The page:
In order to answer these questions, my laboratory is continuing to uncover the developmental events that lead to the formation of an asymmetric epithalamus. These include the specification, proliferation, migration, and differentiation events resulting in a left-sided parapineal organ and asymmetric habenular nuclei. We are using forward genetic screening and candidate approaches to identify the genes controlling epithalamic asymmetry, followed by in vivo analysis to understand how these genes influence neuronal development. Finally, we are starting to use behavioral assays to study the functional consequences of altering brain asymmetry. Ultimately, we would like to understand the fundamental principles that transform a symmetric nervous system into an asymmetric one.

Clanton, JA, Shestopalov, I, Chen, JK, Gamse, JT. Lineage labeling of zebrafish cells with laser uncagable fluorescein dextran. J Vis Exp(50), 2011 PMCID:3142468

Doll, CA, Burkart, JT, Hope, KD, Halpern, ME, Gamse, JT. Subnuclear development of the zebrafish habenular nuclei requires ER translocon function. Dev Biol, 360(1), 44-57, 2011

Taylor, RW, Qi, JY, Talaga, AK, Ma, TP, Pan, L, Bartholomew, CR, Klionsky, DJ, Moens, CB, Gamse, JT. Asymmetric inhibition of Ulk2 causes left-right differences in habenular neuropil formation. J Neurosci, 31(27), 9869-78, 2011 PMCID:3142468

de Borsetti, NH, Dean, BJ, Bain, EJ, Clanton, JA, Taylor, RW, Gamse, JT. Light and melatonin schedule neuronal differentiation in the habenular nuclei. Dev Biol, 358(1), 251-61, 2011

Taylor, RW, Hsieh, YW, Gamse, JT, Chuang, CF. Making a difference together: reciprocal interactions in C. elegans and zebrafish asymmetric neural development. Development, 137(5), 681-91, 2010 PMCID:2827681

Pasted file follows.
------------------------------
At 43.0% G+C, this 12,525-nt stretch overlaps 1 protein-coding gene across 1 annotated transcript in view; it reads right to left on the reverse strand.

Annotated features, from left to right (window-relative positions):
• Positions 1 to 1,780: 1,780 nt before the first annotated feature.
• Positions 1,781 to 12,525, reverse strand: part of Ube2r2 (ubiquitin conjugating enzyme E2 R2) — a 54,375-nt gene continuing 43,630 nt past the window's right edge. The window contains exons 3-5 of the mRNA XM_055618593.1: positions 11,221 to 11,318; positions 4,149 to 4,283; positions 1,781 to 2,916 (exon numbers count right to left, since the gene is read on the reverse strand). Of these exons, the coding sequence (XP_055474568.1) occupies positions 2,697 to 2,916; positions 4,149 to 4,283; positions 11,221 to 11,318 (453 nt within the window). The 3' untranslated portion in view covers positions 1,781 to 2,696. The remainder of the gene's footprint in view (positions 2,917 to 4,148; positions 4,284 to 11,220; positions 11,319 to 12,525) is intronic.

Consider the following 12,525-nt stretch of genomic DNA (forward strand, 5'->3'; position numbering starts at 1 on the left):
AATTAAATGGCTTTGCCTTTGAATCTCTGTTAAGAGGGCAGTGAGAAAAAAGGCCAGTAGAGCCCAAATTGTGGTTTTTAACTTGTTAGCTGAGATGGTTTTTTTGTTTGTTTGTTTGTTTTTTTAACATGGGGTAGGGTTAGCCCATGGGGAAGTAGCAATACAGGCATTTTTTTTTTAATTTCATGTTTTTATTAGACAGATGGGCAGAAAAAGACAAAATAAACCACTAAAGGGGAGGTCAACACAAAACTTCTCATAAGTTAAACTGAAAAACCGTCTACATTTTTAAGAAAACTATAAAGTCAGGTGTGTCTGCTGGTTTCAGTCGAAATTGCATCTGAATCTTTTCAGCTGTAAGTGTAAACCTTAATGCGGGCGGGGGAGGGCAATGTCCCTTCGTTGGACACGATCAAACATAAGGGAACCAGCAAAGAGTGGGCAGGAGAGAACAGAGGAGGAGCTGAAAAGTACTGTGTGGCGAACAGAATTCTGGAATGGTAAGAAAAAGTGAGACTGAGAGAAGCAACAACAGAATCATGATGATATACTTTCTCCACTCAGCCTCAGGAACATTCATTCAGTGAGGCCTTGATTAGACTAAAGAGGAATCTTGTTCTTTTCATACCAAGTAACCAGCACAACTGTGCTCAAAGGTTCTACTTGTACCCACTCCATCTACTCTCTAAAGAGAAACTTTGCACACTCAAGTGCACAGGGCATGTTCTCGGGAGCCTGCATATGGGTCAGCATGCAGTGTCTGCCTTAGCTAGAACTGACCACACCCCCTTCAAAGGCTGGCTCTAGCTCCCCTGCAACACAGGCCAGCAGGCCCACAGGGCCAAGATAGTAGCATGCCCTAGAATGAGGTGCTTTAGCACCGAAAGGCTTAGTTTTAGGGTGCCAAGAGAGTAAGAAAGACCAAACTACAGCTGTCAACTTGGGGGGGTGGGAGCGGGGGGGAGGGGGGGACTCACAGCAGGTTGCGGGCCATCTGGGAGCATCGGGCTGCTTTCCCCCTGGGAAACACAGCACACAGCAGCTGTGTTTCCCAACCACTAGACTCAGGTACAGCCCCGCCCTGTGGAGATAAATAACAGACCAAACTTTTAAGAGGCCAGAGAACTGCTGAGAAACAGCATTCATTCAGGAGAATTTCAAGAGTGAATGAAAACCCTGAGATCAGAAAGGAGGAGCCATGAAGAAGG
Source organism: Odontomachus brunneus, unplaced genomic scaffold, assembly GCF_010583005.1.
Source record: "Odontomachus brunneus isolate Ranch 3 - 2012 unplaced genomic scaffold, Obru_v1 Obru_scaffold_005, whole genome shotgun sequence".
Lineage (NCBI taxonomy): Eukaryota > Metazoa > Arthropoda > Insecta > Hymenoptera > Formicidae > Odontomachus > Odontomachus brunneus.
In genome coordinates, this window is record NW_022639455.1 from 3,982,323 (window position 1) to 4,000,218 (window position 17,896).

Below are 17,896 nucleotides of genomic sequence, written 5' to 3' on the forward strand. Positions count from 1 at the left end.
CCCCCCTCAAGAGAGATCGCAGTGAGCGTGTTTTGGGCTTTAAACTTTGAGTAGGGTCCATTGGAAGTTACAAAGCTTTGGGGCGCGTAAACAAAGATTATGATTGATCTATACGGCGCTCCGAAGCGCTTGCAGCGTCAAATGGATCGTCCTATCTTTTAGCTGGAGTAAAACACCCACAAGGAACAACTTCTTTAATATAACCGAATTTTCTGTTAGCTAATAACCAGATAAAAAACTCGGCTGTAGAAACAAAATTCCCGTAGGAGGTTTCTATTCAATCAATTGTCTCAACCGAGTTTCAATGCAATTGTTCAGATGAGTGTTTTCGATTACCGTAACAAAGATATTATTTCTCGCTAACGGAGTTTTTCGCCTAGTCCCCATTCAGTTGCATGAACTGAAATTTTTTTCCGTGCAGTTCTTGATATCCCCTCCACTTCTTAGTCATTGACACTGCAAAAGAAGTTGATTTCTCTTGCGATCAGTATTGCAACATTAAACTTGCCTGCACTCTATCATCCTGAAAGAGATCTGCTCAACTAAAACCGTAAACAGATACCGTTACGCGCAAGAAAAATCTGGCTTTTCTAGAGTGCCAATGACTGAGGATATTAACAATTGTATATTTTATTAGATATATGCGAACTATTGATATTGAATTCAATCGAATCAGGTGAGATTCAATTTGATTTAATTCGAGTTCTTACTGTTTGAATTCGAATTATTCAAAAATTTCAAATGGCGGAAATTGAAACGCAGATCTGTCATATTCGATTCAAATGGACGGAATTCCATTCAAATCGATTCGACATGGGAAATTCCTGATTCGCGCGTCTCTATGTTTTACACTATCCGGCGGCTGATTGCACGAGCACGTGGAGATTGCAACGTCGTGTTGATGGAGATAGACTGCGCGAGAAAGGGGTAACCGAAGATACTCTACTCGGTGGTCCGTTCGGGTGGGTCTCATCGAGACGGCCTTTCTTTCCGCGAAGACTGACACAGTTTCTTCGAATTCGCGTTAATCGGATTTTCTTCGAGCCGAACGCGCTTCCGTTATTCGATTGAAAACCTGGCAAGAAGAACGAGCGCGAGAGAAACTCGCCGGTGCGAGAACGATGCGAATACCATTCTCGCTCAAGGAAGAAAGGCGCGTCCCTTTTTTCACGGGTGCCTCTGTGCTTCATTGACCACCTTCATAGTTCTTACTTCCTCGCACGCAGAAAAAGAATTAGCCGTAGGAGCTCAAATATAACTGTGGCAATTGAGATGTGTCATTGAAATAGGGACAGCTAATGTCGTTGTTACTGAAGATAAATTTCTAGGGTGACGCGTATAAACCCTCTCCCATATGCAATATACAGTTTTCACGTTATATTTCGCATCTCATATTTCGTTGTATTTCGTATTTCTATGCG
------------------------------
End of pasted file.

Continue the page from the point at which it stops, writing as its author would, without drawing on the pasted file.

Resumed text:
Zhang, C, Song, Y, Thompson, DA, Madonna, MA, Millhauser, GL, Toro, S, Varga, Z, Westerfield, M, Gamse, J, Chen, W, Cone, RD. Pineal-specific agouti protein regulates teleost background adaptation. Proc Natl Acad Sci U S A, 107(47), 20164-71, 2010 PMCID:2996689

Alvarez-Delfin, K, Morris, AC, Snelson, CD, Gamse, JT, Gupta, T, Marlow, FL, Mullins, MC, Burgess, HA, Granato, M, Fadool, JM. Tbx2b is required for ultraviolet photoreceptor cell specification during zebrafish retinal development. Proc Natl Acad Sci U S A, 106(6), 2023-8, 2009 PMCID:2632714

Snelson, CD, Burkart, JT, Gamse, JT. Formation of the asymmetric pineal complex in zebrafish requires two independently acting transcription factors. Dev Dyn, 2008

Snelson, CD, Gamse, JT. Building an asymmetric brain: Development of the zebrafish epithalamus. Semin Cell Dev Biol, 2008 PMCID:2729063

Snelson, CD, Santhakumar, K, Halpern, ME, Gamse, JT. Tbx2b is required for the development of the parapineal organ. Development, 135(9), 1693-702, 2008

Kuan, YS, Gamse, JT, Schreiber, AM, Halpern, ME. Selective asymmetry in a conserved forebrain to midbrain projection. J Exp Zoolog B Mol Dev Evol, 308(5), 669-78, 2007

Pineda, RH, Svoboda, KR, Wright, MA, Taylor, AD, Novak, AE, Gamse, JT, Eisen, JS, Ribera, AB. Knockdown of Nav1.6a Na+ channels affects zebrafish motoneuron development. Development, 133(19), 3827-36, 2006

Tropepe, V, Li, S, Dickinson, A, Gamse, JT, Sive, HL. Identification of a BMP inhibitor-responsive promoter module required for expression of the early neural gene zic1. Dev Biol, 289(2), 517-29, 2006

Gamse, JT, Kuan, YS, Macurak, M, Brosamle, C, Thisse, B, Thisse, C, Halpern, ME. Directional asymmetry of the zebrafish epithalamus guides dorsoventral innervation of the midbrain target. Development, 132(21), 4869-81, 2005

Gamse, J T, Thisse, C, Thisse, B, Halpern, M E. The parapineal mediates left-right asymmetry in the zebrafish diencephalon. Development, 130(6), 1059-68, 2003

Halpern, M E, Liang, J O, Gamse, J T. Leaning to the left: laterality in the zebrafish forebrain. Trends Neurosci, 26(6), 308-13, 2003

Gamse, J T, Shen, Y-C, Thisse, C, Thisse, B , Raymond, P A, Halpern, M E, Liang, J O. Otx5 regulates genes that show circadian expression in the zebrafish pineal complex. Nat Genet, 30(1), 117-21, 2002

Gamse, J T, Sive, H. Early anteroposterior division of the presumptive neurectoderm in Xenopus. Mech Dev, 104(1-2), 21-36, 2001

Gamse, J, Sive, H. Vertebrate anteroposterior patterning: the Xenopus neurectoderm as a paradigm. Bioessays, 22(11), 976-86, 2000

Grinblat, Y, Gamse, J, Patel, M, Sive, H. Determination of the zebrafish forebrain: induction and patterning. Development, 125(22), 4403-16, 1998

Kuo, J S, Patel, M, Gamse, J, Merzdorf, C, Liu, X, Apekin, V, Sive, H. Opl: a zinc finger protein that regulates neural determination and patterning in Xenopus. Development, 125(15), 2867-82, 1998

Postdoctoral Position Available

Postdoctoral Position Details